Our afternoon began with a sunny walk in a garden. It looked lovely and simple enough with a variety of trees and flowers and plants.  Then subtleties of organization became apparent: plowed rows of plants raised to efficiently improve the irrigation system, food plants in stages of harvest.  Then the inter-related complexity wowed us: solar panels on the green house, flowering plants for the bee hives across the street, compact and nutritious food sources, diverse vegetation encouraging volunteer care, old bicycle tires beautifully repurposed to support sunflowers and climbing berries, composting organic waste from the nearby food distribution center, a community contributing to and receiving many benefits.  Awesome!  And symbolically representative of the site we were visiting:  Farmer Foodshare.


It looked lovely and simple enough: cool building, neat trucks, and friendly people.  Then we noted the subtleties of organization: efficacious use of historical space, flexible scheduling and appropriate tools and resources to manage the ebb and flow of the bounty and the needs.  Then three women shared their perspectives with us and the inter-related, interdependent complexity of the three partnering social service agencies wowed us. With food access and food justice as paramount to their work, Gini Bell, Quisha  Mallette, Camryn Smith   explained how they organized the community to build pathways out of food insecurity.   They created a robust community-response to the multiple identified food challenges with avenues for cooperative economics.  It was expansive.  Gathering, storing, distributing local-grown and prepared foods; connecting farmers, neighbors, seniors, school children; educating for nutrition, sources of food, food tastes, ecology; remodeling and utilizing vacant neighborhood buildings; securing local and federal (ie. USDA) sources of revenue, employment, community involvement. The result—reliable, consistent access to fresh, diverse food provided and enjoyed by the community through their own ingenuity, efforts, and resources.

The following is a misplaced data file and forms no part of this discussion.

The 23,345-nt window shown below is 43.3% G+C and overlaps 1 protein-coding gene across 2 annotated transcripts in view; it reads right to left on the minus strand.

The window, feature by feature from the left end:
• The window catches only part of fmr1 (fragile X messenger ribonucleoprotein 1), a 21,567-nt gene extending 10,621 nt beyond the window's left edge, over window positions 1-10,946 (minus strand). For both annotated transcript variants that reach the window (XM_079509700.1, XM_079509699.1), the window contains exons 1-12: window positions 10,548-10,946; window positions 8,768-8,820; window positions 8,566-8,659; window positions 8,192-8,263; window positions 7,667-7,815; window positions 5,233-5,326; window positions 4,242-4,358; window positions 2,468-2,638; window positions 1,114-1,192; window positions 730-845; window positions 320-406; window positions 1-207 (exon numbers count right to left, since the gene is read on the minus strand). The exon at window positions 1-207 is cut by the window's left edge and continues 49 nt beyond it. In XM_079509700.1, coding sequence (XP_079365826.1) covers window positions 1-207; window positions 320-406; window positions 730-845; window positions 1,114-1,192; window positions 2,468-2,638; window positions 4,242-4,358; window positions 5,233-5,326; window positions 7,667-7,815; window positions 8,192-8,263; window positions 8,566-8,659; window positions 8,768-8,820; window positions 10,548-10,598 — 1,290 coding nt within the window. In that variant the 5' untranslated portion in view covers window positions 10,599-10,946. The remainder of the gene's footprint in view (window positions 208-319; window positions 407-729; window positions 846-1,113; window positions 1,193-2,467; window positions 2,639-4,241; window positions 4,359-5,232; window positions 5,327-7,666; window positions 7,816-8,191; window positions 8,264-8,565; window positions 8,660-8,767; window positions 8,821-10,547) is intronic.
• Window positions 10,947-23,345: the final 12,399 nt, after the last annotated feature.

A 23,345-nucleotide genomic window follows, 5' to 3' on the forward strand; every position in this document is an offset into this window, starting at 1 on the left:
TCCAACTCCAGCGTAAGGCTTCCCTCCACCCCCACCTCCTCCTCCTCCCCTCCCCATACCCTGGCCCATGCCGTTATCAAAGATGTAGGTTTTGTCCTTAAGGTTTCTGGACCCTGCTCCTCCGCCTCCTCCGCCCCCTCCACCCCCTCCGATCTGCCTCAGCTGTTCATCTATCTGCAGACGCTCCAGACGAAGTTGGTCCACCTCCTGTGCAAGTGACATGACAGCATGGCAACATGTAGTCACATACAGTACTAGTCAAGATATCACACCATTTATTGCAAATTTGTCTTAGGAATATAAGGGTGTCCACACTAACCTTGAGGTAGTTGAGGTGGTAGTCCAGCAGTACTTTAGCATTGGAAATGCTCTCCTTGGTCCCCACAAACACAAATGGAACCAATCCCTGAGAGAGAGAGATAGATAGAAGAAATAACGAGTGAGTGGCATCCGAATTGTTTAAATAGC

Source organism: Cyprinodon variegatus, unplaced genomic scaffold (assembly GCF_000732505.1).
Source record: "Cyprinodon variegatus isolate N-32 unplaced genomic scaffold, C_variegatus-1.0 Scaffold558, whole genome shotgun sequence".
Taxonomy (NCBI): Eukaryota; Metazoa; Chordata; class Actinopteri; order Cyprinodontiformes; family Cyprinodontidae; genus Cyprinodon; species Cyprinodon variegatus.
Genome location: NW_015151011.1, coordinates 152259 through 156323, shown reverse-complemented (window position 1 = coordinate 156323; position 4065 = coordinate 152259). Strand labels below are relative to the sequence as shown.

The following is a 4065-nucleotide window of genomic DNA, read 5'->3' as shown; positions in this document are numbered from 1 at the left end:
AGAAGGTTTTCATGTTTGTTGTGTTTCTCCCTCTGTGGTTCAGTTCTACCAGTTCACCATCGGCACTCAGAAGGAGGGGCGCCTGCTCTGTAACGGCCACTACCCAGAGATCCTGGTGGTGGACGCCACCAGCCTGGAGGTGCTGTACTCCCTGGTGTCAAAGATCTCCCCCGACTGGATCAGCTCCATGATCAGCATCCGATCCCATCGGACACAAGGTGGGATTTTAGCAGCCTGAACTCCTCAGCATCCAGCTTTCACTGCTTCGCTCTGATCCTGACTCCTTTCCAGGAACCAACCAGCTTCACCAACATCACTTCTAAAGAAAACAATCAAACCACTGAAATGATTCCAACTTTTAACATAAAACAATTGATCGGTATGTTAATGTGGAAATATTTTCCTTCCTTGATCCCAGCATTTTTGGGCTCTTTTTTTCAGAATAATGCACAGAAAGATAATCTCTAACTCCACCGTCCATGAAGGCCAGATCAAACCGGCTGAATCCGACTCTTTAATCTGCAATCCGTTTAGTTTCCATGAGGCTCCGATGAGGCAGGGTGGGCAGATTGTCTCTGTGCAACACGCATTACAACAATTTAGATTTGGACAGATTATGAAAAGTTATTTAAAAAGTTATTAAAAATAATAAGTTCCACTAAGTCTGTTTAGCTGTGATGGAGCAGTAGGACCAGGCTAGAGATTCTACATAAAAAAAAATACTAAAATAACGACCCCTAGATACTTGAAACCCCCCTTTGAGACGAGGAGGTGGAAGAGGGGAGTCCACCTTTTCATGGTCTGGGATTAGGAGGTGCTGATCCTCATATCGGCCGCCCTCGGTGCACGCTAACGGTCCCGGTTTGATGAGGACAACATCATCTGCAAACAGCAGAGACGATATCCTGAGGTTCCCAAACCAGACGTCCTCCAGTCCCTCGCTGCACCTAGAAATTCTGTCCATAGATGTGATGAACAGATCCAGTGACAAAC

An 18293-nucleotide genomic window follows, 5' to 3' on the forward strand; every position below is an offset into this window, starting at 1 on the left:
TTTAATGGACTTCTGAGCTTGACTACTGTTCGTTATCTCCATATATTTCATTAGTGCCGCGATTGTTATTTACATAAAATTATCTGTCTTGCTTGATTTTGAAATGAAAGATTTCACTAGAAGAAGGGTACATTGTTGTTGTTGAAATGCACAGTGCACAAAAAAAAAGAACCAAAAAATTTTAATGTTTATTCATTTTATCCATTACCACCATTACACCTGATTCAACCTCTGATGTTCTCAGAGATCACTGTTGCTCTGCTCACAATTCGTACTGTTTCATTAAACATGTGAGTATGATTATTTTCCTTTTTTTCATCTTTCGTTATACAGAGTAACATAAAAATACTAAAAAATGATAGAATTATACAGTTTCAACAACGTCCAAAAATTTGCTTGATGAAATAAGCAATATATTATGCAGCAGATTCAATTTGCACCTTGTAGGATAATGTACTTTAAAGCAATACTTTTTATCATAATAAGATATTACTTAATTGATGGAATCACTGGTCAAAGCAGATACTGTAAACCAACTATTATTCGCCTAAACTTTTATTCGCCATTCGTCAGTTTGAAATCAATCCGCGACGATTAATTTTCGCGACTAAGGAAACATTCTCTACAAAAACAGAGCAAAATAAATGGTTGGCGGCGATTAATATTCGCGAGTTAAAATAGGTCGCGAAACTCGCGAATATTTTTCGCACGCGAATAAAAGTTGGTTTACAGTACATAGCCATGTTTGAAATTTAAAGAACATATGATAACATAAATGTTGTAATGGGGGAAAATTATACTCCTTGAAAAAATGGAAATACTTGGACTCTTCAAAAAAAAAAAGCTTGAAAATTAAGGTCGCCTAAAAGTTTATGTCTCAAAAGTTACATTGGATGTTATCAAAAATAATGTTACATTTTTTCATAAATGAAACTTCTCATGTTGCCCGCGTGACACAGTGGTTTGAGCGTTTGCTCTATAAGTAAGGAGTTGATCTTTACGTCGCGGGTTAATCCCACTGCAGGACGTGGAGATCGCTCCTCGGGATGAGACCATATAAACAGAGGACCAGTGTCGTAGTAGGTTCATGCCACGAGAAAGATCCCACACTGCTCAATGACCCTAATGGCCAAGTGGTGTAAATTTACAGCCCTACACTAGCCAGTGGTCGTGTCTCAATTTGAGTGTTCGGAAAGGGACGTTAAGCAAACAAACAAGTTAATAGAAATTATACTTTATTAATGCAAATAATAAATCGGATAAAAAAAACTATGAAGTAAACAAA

And we were awed. What a garden!  What powerful community action!  What a responsible program!


The nuns and the leaders walked outside, and with the crowd gathered, shared goals and new understandings of ‘we, the people’ successfully working for the common good. We encouraged voting to get reasonable taxes to develop responsible programs.   And the bus grew with more signatures.

View more photos from Raleigh and Durham.

Travel Log: Savannah

Travel Log: Savannah